The temple opposite Corus Hotel in Jalan Ampang, Kuala Lumpur, offers a wide range of vegetarian dishes for lunch at very affordable prices. But nothing beats home-cooked meals for better nutritional value and savings.

Go for cheaper alternatives. A good RM500 watch serves the same purpose as a RM2,000 one. Forget about losing face. At our age, there’s not much face to lose anyway.

Ladies, this also includes pricey cosmetics, handbags and clothes. Go for more affordable brands. It’s good to remind ourselves that often, less is more. As retirees, we don’t need to impress anyone.

Be smart shoppers. Go for value.

Resist the temptation to keep up with others. Your neighbours just spent RM100,000 on renovating their house. Good for them. Your best friend just bought 200,000 shares in a public-listed company. Congratulate him, but you don’t have to do the same.

Never borrow money. If you can’t afford something, either scale down or just abandon it. Avoid getting into debts.

Be prepared to make small adjustments to your lifestyle.

The key words are Downsize and Economise. Take fewer holiday trips abroad, or travel economy class and stay in budget hotels. After all, you will be spending the whole day out sightseeing. As long as the room is clean, the bed is comfortable and the toilet flushes, that’s all that matters.

If maintaining a car eats into your funds, opt for public transport. Get a MyRapid warga emas Touch n Go card and enjoy 50% off on all RapidKL public transport.

Look for special offers and sales. Don’t be embarrassed to ask about special concessions for senior citizens.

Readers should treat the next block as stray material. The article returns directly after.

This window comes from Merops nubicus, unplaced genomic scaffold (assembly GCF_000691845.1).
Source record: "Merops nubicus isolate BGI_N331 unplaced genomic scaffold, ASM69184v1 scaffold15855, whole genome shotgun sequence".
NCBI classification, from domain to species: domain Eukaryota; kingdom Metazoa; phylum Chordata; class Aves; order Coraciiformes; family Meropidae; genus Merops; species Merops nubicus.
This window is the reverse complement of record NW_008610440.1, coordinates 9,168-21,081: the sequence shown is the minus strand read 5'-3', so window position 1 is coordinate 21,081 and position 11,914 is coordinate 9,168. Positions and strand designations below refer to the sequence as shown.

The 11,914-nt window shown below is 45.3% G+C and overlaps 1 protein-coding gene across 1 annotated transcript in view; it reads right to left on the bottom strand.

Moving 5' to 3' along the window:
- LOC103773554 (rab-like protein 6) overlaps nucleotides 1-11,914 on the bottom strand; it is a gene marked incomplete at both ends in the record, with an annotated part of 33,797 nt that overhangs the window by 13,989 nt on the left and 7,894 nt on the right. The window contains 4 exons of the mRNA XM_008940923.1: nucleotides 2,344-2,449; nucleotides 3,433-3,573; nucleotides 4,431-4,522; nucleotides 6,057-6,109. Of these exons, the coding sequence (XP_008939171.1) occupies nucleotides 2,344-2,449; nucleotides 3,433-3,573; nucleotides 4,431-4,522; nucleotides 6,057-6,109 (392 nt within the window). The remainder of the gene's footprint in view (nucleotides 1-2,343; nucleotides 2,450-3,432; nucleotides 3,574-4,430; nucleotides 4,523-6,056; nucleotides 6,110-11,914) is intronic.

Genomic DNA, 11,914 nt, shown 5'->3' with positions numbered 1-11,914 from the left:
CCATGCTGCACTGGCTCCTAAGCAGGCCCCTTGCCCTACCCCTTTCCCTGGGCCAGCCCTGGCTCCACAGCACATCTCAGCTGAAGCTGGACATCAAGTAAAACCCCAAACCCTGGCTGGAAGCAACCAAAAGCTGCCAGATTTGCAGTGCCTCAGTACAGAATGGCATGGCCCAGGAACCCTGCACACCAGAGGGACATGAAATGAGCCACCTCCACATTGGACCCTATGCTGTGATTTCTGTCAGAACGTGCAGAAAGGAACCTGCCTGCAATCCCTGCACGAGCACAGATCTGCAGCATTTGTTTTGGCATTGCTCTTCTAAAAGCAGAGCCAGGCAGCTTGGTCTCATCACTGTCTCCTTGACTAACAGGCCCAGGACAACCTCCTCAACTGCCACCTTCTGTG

I pay only RM8 to see a movie during off-peak hours. Apply for members’ discount card from supermarkets, pharmacies and book stores.

Also look out for offers at restaurants. The same too for courses.

There are plenty of free online courses. Some universities and colleges offer a 50% off for retirees applying to further their studies.

Keep just two credit/debit cards. This will curb excesses in spending. Practice control when it comes to online shopping. With e-wallets, it has become super easy to pay for almost any small item, but it all adds up to a huge sum each month. Stay away from dubious online super sales.

Protect our nest egg like an eagle.

As for using EPF funds to start a business, conventional wisdom says “Don’t do it!”. Without the essential business know-how and with age against them, retirees are likely to end up losing every single ringgit they have invested in the business venture.

Only a handful will succeed in business after retirement, regardless of what wealth gurus may tell them.

The more fortunate among us may have access to multiple sources of income or rely on generous financial support from their children. But when your only source of funds is your pension or EPF savings, every ringgit counts.